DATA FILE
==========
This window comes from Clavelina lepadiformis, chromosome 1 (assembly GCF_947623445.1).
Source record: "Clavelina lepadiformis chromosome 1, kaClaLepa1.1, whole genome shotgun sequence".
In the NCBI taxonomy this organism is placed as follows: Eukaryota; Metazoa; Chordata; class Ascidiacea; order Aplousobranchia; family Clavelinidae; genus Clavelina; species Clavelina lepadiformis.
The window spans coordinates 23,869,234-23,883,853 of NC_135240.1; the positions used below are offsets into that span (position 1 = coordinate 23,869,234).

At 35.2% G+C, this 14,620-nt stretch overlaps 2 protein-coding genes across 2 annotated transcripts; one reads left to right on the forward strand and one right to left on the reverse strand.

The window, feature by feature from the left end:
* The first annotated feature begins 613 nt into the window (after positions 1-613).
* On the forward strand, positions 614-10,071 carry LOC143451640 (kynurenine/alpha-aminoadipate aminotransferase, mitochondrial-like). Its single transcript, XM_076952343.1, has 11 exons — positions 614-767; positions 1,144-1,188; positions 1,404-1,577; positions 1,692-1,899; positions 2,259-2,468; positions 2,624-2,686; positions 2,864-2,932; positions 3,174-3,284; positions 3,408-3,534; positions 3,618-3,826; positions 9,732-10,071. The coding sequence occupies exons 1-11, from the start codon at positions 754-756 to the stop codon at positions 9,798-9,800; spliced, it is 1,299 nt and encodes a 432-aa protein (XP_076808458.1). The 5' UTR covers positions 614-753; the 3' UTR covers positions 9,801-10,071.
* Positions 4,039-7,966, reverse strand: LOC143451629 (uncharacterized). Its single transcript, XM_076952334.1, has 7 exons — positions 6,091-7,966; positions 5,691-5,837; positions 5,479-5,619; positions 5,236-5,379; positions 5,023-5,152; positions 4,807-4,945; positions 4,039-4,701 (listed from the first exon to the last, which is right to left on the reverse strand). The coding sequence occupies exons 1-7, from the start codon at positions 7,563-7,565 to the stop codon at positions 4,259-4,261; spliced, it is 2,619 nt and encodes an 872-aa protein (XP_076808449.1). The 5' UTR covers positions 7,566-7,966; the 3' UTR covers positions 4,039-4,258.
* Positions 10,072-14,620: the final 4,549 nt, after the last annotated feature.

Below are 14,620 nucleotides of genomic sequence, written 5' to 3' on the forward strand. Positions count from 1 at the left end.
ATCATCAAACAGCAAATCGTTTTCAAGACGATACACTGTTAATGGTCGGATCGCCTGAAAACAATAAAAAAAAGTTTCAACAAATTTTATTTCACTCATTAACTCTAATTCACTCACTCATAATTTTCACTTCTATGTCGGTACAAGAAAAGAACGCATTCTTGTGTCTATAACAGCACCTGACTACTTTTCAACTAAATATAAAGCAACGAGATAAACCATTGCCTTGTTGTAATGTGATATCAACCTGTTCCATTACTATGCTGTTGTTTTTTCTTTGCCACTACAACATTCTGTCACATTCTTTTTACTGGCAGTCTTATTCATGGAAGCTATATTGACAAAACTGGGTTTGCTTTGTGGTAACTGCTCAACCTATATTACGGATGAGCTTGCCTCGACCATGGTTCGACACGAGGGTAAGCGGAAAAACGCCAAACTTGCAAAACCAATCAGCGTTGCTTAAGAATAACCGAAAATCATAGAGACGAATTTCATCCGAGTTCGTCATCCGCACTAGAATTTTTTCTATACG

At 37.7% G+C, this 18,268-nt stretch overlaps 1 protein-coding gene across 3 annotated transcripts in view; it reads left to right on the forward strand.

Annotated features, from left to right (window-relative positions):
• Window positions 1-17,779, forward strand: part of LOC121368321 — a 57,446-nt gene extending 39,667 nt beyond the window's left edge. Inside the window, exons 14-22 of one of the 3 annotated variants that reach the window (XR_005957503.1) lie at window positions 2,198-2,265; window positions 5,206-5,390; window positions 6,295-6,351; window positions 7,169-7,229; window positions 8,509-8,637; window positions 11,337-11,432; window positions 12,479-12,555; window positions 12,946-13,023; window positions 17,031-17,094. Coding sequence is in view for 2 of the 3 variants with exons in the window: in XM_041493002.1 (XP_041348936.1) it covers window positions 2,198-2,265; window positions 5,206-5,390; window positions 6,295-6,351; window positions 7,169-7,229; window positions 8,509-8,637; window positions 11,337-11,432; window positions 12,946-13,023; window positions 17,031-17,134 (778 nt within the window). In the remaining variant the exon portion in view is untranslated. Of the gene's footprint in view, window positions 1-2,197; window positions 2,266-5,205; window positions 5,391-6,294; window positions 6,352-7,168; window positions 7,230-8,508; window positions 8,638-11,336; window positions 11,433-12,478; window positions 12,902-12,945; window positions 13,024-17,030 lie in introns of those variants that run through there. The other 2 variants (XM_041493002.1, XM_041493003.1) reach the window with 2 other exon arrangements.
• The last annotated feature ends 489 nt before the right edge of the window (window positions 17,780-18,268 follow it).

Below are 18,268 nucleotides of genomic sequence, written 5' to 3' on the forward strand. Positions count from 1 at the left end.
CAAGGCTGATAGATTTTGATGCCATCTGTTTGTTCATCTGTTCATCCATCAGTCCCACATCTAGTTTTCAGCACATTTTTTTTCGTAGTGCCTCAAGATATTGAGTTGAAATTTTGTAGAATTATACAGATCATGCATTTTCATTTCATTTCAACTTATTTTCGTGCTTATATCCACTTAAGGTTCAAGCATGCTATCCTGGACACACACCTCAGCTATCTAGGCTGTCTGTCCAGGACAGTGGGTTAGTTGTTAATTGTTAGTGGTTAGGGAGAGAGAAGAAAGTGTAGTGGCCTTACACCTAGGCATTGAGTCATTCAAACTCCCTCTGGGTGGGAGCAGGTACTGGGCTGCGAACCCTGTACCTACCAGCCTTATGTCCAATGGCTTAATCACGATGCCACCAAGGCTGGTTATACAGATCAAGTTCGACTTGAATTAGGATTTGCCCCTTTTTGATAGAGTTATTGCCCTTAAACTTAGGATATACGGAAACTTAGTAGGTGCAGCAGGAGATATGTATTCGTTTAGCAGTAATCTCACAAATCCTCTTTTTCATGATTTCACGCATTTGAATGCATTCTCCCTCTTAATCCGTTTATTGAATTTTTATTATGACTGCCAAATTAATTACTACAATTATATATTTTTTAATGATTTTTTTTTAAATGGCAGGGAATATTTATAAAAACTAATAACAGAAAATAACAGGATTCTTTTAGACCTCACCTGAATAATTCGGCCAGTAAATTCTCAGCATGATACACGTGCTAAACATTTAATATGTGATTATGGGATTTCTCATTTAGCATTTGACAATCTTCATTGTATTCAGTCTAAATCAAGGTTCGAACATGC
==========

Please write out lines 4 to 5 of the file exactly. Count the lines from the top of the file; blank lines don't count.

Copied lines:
The window spans coordinates 23,869,234-23,883,853 of NC_135240.1; the positions used below are offsets into that span (position 1 = coordinate 23,869,234).

At 35.2% G+C, this 14,620-nt stretch overlaps 2 protein-coding genes across 2 annotated transcripts; one reads left to right on the forward strand and one right to left on the reverse strand.